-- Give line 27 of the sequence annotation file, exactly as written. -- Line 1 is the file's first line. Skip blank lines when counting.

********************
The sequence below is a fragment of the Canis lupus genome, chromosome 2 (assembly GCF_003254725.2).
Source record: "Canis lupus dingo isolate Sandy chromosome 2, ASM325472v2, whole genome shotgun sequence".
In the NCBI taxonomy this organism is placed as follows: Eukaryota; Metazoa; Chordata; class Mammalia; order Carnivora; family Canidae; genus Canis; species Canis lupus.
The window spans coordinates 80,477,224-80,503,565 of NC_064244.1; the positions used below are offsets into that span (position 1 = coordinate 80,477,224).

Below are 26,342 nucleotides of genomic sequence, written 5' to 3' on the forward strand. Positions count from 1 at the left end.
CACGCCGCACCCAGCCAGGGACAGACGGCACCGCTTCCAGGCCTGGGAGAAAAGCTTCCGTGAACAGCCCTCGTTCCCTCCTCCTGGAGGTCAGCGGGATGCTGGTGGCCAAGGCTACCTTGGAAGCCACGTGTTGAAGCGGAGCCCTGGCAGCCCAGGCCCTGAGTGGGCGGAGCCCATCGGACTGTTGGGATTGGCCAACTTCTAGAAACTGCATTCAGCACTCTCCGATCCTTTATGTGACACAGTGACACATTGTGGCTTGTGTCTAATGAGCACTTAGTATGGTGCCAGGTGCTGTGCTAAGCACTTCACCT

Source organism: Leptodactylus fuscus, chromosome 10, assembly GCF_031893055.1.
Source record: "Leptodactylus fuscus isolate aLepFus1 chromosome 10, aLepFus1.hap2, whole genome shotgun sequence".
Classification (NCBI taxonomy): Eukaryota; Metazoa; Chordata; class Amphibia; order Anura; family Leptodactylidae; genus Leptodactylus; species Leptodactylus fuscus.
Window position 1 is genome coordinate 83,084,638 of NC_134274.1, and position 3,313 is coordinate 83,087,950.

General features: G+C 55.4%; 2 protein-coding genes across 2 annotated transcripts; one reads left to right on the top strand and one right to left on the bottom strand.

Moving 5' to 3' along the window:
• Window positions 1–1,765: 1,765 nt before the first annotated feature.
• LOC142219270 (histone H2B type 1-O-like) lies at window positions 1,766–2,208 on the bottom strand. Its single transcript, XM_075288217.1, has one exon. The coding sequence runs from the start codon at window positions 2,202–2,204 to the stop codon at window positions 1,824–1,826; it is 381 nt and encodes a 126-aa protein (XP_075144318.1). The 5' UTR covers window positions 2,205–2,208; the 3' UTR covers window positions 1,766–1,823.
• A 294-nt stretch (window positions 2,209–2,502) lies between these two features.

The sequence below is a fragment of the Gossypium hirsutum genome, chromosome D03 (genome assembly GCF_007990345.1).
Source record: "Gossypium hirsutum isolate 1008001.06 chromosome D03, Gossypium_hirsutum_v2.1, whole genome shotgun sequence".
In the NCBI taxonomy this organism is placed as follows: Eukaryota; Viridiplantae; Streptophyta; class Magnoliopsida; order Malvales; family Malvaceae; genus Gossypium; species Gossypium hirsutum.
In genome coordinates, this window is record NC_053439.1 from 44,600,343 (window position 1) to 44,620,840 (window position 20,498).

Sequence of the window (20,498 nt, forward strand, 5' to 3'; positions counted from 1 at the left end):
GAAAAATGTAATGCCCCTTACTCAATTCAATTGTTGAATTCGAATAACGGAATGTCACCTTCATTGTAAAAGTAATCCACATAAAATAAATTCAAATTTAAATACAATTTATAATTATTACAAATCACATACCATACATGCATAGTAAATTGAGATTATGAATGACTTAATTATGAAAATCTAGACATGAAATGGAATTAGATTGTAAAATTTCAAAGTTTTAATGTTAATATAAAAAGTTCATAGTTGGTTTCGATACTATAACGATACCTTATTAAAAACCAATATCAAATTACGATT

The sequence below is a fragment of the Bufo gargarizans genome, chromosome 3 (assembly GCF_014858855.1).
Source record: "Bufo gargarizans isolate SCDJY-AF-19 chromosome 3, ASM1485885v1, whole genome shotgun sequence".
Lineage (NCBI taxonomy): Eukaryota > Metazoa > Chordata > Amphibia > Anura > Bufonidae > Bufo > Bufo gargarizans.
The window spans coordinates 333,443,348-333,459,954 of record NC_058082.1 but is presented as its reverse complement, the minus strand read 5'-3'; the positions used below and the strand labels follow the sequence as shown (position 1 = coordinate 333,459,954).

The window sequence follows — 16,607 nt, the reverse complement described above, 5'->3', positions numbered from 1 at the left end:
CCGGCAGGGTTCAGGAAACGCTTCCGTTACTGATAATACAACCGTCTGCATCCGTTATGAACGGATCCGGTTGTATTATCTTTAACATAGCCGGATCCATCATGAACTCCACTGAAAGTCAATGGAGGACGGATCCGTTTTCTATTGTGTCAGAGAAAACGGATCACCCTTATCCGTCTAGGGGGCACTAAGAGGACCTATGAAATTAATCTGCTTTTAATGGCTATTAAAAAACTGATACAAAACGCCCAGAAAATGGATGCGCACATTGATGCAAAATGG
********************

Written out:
CCGGCAGGGTTCAGGAAACGCTTCCGTTACTGATAATACAACCGTCTGCATCCGTTATGAACGGATCCGGTTGTATTATCTTTAACATAGCCGGATCCATCATGAACTCCACTGAAAGTCAATGGAGGACGGATCCGTTTTCTATTGTGTCAGAGAAAACGGATCACCCTTATCCGTCTAGGGGGCACTAAGAGGACCTATGAAATTAATCTGCTTTTAATGGCTATTAAAAAACTGATACAAAACGCCCAGAAAATGGATGCGCACATTGATGCAAAATGG